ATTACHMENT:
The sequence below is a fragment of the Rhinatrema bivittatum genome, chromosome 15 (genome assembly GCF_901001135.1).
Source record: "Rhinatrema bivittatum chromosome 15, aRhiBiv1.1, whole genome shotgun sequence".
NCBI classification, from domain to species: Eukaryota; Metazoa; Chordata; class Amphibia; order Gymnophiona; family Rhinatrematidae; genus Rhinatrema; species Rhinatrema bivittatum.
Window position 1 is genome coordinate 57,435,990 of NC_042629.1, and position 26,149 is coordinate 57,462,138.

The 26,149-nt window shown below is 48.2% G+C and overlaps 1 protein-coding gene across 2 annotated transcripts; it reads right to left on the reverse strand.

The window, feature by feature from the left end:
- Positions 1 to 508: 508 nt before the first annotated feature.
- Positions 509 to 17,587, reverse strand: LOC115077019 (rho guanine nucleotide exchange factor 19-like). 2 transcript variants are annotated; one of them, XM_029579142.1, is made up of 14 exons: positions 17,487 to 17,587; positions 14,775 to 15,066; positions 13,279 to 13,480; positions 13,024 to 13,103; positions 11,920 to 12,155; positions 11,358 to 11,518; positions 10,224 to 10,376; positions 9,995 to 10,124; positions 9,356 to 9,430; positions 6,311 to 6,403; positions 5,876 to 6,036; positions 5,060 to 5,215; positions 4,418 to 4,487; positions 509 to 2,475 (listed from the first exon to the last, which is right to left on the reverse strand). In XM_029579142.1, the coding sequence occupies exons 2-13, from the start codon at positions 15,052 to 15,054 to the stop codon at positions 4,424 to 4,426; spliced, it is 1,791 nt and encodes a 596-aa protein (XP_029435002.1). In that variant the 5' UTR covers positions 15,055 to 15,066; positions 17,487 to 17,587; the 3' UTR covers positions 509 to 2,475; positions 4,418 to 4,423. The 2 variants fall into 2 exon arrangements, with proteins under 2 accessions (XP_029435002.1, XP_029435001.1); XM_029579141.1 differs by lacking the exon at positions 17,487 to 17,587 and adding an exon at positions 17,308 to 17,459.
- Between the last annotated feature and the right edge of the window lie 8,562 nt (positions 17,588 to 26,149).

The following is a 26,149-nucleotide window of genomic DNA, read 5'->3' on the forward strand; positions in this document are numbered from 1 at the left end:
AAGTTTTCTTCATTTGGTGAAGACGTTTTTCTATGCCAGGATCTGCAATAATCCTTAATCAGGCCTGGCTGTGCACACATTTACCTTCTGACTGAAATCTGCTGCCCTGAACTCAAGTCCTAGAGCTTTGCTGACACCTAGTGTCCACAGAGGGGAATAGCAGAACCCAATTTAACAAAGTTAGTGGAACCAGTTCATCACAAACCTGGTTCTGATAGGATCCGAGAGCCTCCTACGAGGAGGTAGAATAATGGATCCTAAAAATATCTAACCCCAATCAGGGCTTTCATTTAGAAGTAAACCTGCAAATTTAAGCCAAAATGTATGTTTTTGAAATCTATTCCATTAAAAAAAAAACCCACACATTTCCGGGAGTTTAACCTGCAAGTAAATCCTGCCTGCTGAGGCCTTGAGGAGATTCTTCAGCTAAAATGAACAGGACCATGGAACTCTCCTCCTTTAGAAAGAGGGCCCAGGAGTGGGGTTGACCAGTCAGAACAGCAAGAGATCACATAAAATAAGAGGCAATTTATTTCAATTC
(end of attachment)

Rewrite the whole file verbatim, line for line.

The sequence below is a fragment of the Rhinatrema bivittatum genome, chromosome 15 (genome assembly GCF_901001135.1).
Source record: "Rhinatrema bivittatum chromosome 15, aRhiBiv1.1, whole genome shotgun sequence".
NCBI classification, from domain to species: Eukaryota; Metazoa; Chordata; class Amphibia; order Gymnophiona; family Rhinatrematidae; genus Rhinatrema; species Rhinatrema bivittatum.
Window position 1 is genome coordinate 57,435,990 of NC_042629.1, and position 26,149 is coordinate 57,462,138.

The 26,149-nt window shown below is 48.2% G+C and overlaps 1 protein-coding gene across 2 annotated transcripts; it reads right to left on the reverse strand.

The window, feature by feature from the left end:
- Positions 1 to 508: 508 nt before the first annotated feature.
- Positions 509 to 17,587, reverse strand: LOC115077019 (rho guanine nucleotide exchange factor 19-like). 2 transcript variants are annotated; one of them, XM_029579142.1, is made up of 14 exons: positions 17,487 to 17,587; positions 14,775 to 15,066; positions 13,279 to 13,480; positions 13,024 to 13,103; positions 11,920 to 12,155; positions 11,358 to 11,518; positions 10,224 to 10,376; positions 9,995 to 10,124; positions 9,356 to 9,430; positions 6,311 to 6,403; positions 5,876 to 6,036; positions 5,060 to 5,215; positions 4,418 to 4,487; positions 509 to 2,475 (listed from the first exon to the last, which is right to left on the reverse strand). In XM_029579142.1, the coding sequence occupies exons 2-13, from the start codon at positions 15,052 to 15,054 to the stop codon at positions 4,424 to 4,426; spliced, it is 1,791 nt and encodes a 596-aa protein (XP_029435002.1). In that variant the 5' UTR covers positions 15,055 to 15,066; positions 17,487 to 17,587; the 3' UTR covers positions 509 to 2,475; positions 4,418 to 4,423. The 2 variants fall into 2 exon arrangements, with proteins under 2 accessions (XP_029435002.1, XP_029435001.1); XM_029579141.1 differs by lacking the exon at positions 17,487 to 17,587 and adding an exon at positions 17,308 to 17,459.
- Between the last annotated feature and the right edge of the window lie 8,562 nt (positions 17,588 to 26,149).

The following is a 26,149-nucleotide window of genomic DNA, read 5'->3' on the forward strand; positions in this document are numbered from 1 at the left end:
AAGTTTTCTTCATTTGGTGAAGACGTTTTTCTATGCCAGGATCTGCAATAATCCTTAATCAGGCCTGGCTGTGCACACATTTACCTTCTGACTGAAATCTGCTGCCCTGAACTCAAGTCCTAGAGCTTTGCTGACACCTAGTGTCCACAGAGGGGAATAGCAGAACCCAATTTAACAAAGTTAGTGGAACCAGTTCATCACAAACCTGGTTCTGATAGGATCCGAGAGCCTCCTACGAGGAGGTAGAATAATGGATCCTAAAAATATCTAACCCCAATCAGGGCTTTCATTTAGAAGTAAACCTGCAAATTTAAGCCAAAATGTATGTTTTTGAAATCTATTCCATTAAAAAAAAAACCCACACATTTCCGGGAGTTTAACCTGCAAGTAAATCCTGCCTGCTGAGGCCTTGAGGAGATTCTTCAGCTAAAATGAACAGGACCATGGAACTCTCCTCCTTTAGAAAGAGGGCCCAGGAGTGGGGTTGACCAGTCAGAACAGCAAGAGATCACATAAAATAAGAGGCAATTTATTTCAATTC